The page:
This is the third in a series on wiki adoption, based on my visits with organizations in the midst of wiki adoption. Part 1, Part 2. One of the most interesting things I’ve noticed recently regarding wiki use has to do with how financial services firms are stereotypically perceived vs. how they actually work. Most peoples’ inclination is to think of financial services firms – investment banks, securities trading firms, retail banks, etc. as very conservative, serious, and probably not the most likely to be early adopters of leading edge technology tools.
In my experience, however, the reality is quite different. That’s not to say they aren’t serious – after all, keeping track of peoples’ and organizations’ money is serious business! They are, however, regularly looking for tools that make their work easier since their work is highly regulated and monitored by government agencies such as the Securities and Exchange Commission (SEC) and Congress in the US. As a result, financial services firms are using wikis for maintaining and updating documents containing federal policies and rules that must be followed, and keeping internal policies up to date. These kinds of documents are constantly changing as new laws take effect, rules are updated and changed, so the wiki is an ideal tool for housing this information and enabling it to be quickly changed and immediately accessible so thousands of employees who use it daily. That’s much more efficient than constantly printing and distributing addenda to policies and rules, and vastly more efficient than reprinting and distributing entire documents when enough changes have to be made.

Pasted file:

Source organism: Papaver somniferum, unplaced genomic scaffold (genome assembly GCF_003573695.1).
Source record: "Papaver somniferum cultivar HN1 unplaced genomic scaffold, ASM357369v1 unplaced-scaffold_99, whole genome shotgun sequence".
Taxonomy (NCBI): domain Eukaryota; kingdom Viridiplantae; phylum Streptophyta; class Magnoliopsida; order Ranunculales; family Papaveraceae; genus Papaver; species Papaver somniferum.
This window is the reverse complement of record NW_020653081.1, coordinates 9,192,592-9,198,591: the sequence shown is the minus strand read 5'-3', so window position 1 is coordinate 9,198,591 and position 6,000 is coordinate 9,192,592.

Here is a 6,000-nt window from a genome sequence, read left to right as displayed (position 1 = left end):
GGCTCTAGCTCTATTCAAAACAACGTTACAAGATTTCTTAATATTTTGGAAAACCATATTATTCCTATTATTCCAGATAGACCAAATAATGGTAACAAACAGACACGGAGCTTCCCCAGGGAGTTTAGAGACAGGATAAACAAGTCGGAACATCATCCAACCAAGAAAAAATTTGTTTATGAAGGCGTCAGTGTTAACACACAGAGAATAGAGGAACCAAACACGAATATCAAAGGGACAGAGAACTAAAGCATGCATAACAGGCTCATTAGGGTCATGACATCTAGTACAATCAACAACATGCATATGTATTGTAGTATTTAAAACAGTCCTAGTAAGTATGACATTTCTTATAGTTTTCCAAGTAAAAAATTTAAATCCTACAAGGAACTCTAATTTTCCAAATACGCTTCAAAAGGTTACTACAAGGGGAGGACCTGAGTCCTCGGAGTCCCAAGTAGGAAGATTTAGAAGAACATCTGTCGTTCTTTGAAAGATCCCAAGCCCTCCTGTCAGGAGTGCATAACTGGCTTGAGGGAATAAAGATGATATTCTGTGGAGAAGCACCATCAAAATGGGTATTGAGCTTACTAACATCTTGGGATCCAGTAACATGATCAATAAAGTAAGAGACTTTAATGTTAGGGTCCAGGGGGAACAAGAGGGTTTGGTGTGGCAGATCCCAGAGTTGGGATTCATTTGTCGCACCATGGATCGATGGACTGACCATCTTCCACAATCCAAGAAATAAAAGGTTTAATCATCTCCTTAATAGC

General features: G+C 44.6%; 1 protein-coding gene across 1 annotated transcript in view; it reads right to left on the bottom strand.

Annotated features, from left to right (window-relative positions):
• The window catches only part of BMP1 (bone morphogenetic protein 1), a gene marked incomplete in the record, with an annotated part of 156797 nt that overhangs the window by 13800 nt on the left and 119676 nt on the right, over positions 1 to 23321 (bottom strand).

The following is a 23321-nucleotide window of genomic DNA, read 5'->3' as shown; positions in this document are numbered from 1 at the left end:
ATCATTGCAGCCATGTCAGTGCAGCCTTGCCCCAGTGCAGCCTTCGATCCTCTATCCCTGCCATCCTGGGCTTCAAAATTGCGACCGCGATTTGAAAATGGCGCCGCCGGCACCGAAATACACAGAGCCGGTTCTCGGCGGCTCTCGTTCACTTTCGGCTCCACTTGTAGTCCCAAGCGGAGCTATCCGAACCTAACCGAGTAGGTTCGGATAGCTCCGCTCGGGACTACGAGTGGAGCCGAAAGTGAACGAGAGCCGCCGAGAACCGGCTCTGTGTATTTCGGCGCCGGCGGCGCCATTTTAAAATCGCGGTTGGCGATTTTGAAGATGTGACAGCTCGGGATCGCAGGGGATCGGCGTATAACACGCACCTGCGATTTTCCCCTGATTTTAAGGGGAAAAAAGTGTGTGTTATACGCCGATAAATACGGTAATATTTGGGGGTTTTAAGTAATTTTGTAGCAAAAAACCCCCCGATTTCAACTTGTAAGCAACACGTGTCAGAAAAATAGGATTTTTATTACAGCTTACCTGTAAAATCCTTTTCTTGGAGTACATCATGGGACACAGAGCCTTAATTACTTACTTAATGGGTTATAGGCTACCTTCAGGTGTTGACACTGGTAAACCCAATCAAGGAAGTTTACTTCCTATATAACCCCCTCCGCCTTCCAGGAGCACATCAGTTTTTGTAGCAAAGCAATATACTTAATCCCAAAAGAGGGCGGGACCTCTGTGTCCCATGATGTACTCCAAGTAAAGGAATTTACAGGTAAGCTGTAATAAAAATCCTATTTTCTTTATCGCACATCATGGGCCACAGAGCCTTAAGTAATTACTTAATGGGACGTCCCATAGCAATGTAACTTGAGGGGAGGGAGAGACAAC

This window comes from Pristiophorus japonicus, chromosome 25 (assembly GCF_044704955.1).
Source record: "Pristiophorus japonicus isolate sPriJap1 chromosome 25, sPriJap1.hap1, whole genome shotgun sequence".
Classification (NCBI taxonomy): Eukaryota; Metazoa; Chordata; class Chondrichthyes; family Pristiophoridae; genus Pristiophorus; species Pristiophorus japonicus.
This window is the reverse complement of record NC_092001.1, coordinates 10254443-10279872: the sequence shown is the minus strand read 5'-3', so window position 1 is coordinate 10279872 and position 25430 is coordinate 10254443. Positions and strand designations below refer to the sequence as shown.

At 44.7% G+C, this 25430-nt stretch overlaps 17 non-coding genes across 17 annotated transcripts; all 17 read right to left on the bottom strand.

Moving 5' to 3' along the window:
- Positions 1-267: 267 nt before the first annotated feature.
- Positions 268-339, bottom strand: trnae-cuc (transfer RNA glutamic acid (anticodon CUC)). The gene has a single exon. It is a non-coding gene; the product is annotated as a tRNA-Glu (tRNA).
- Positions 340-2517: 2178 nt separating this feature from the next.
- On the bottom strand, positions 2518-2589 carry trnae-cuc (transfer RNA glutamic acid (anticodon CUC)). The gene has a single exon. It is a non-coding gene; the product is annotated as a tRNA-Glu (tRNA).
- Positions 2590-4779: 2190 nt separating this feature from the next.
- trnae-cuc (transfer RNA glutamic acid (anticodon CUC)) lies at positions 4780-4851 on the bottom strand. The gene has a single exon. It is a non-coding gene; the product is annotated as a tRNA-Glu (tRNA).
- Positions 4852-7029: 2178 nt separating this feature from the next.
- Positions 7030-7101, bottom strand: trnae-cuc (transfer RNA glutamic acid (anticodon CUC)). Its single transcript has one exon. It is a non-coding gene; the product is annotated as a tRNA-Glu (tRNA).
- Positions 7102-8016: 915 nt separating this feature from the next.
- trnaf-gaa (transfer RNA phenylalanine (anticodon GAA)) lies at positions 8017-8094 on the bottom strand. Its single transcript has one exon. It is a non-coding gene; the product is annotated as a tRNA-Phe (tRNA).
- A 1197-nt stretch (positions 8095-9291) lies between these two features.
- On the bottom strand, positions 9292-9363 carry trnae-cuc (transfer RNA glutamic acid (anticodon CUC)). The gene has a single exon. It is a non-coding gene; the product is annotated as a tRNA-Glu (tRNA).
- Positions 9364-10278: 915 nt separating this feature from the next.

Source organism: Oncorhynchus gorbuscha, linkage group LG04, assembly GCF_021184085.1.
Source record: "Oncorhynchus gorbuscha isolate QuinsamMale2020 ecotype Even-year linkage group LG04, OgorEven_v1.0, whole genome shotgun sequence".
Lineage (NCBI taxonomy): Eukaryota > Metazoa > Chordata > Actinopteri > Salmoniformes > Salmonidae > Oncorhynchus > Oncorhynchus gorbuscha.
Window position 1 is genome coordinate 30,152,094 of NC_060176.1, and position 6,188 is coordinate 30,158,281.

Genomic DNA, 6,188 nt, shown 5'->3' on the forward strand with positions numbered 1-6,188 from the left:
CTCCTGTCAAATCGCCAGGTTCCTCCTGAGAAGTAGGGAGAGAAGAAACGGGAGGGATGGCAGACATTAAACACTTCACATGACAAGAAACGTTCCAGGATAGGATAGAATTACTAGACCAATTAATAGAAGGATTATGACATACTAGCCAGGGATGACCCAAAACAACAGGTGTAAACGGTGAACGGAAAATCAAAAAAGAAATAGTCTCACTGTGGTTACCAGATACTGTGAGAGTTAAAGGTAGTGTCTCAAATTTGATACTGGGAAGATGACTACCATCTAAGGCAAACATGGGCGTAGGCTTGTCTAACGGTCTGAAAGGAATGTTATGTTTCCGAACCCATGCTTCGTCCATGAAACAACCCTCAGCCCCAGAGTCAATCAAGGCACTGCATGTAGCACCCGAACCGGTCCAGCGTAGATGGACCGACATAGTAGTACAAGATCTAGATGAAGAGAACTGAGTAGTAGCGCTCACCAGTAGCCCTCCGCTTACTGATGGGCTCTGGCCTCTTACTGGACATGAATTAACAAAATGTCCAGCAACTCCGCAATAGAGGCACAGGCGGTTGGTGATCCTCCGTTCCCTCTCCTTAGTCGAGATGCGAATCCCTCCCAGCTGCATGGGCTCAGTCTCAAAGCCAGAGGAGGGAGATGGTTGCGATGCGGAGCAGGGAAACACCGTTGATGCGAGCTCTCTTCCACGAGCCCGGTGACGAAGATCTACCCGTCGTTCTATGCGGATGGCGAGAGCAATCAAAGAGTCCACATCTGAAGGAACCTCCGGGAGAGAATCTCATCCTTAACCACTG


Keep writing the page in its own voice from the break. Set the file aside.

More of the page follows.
So the lesson here is that in addition to being a great collaboration tool, wikis can also be incredibly useful for keeping information constantly up to date and immediately accessible. In addition to the efficiency of this, think of the cost savings and environmental benefit!

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